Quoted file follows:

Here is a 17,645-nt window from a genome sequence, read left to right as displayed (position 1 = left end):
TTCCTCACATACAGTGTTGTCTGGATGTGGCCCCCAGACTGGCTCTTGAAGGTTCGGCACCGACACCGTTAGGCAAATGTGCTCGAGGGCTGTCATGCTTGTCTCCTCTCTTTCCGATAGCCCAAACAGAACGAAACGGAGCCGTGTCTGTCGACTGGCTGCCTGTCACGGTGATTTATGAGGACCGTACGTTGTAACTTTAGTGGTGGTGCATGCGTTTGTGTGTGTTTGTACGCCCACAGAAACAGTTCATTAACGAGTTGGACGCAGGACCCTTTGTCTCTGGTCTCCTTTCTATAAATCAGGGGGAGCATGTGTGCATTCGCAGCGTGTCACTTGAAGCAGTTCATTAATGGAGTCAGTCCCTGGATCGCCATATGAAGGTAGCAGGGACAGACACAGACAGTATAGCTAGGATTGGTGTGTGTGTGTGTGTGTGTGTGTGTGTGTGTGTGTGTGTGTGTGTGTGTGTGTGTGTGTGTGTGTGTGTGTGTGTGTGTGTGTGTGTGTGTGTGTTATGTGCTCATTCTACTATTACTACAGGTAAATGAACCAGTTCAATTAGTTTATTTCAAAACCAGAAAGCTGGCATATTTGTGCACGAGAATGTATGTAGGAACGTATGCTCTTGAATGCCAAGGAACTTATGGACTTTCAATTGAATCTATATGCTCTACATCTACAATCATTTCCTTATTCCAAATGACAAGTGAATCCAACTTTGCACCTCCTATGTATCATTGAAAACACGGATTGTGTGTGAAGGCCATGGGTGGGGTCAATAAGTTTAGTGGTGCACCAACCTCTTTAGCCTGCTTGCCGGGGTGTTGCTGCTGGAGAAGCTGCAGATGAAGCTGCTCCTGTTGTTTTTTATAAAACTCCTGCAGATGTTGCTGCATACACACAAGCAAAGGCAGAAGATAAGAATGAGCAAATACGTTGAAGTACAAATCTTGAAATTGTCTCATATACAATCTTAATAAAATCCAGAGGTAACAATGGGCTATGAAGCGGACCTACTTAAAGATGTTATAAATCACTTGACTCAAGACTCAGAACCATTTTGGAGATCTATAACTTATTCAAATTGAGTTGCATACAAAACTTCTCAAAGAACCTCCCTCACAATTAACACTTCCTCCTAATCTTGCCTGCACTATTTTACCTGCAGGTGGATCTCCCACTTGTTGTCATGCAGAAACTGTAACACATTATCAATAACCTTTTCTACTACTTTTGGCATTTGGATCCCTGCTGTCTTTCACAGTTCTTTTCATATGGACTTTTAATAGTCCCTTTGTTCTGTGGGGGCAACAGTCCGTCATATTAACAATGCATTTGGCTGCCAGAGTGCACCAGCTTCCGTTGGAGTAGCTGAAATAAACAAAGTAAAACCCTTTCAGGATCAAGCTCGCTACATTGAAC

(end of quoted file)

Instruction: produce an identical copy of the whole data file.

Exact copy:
Here is a 17,645-nt window from a genome sequence, read left to right as displayed (position 1 = left end):
TTCCTCACATACAGTGTTGTCTGGATGTGGCCCCCAGACTGGCTCTTGAAGGTTCGGCACCGACACCGTTAGGCAAATGTGCTCGAGGGCTGTCATGCTTGTCTCCTCTCTTTCCGATAGCCCAAACAGAACGAAACGGAGCCGTGTCTGTCGACTGGCTGCCTGTCACGGTGATTTATGAGGACCGTACGTTGTAACTTTAGTGGTGGTGCATGCGTTTGTGTGTGTTTGTACGCCCACAGAAACAGTTCATTAACGAGTTGGACGCAGGACCCTTTGTCTCTGGTCTCCTTTCTATAAATCAGGGGGAGCATGTGTGCATTCGCAGCGTGTCACTTGAAGCAGTTCATTAATGGAGTCAGTCCCTGGATCGCCATATGAAGGTAGCAGGGACAGACACAGACAGTATAGCTAGGATTGGTGTGTGTGTGTGTGTGTGTGTGTGTGTGTGTGTGTGTGTGTGTGTGTGTGTGTGTGTGTGTGTGTGTGTGTGTGTGTGTGTGTGTGTGTGTGTGTTATGTGCTCATTCTACTATTACTACAGGTAAATGAACCAGTTCAATTAGTTTATTTCAAAACCAGAAAGCTGGCATATTTGTGCACGAGAATGTATGTAGGAACGTATGCTCTTGAATGCCAAGGAACTTATGGACTTTCAATTGAATCTATATGCTCTACATCTACAATCATTTCCTTATTCCAAATGACAAGTGAATCCAACTTTGCACCTCCTATGTATCATTGAAAACACGGATTGTGTGTGAAGGCCATGGGTGGGGTCAATAAGTTTAGTGGTGCACCAACCTCTTTAGCCTGCTTGCCGGGGTGTTGCTGCTGGAGAAGCTGCAGATGAAGCTGCTCCTGTTGTTTTTTATAAAACTCCTGCAGATGTTGCTGCATACACACAAGCAAAGGCAGAAGATAAGAATGAGCAAATACGTTGAAGTACAAATCTTGAAATTGTCTCATATACAATCTTAATAAAATCCAGAGGTAACAATGGGCTATGAAGCGGACCTACTTAAAGATGTTATAAATCACTTGACTCAAGACTCAGAACCATTTTGGAGATCTATAACTTATTCAAATTGAGTTGCATACAAAACTTCTCAAAGAACCTCCCTCACAATTAACACTTCCTCCTAATCTTGCCTGCACTATTTTACCTGCAGGTGGATCTCCCACTTGTTGTCATGCAGAAACTGTAACACATTATCAATAACCTTTTCTACTACTTTTGGCATTTGGATCCCTGCTGTCTTTCACAGTTCTTTTCATATGGACTTTTAATAGTCCCTTTGTTCTGTGGGGGCAACAGTCCGTCATATTAACAATGCATTTGGCTGCCAGAGTGCACCAGCTTCCGTTGGAGTAGCTGAAATAAACAAAGTAAAACCCTTTCAGGATCAAGCTCGCTACATTGAAC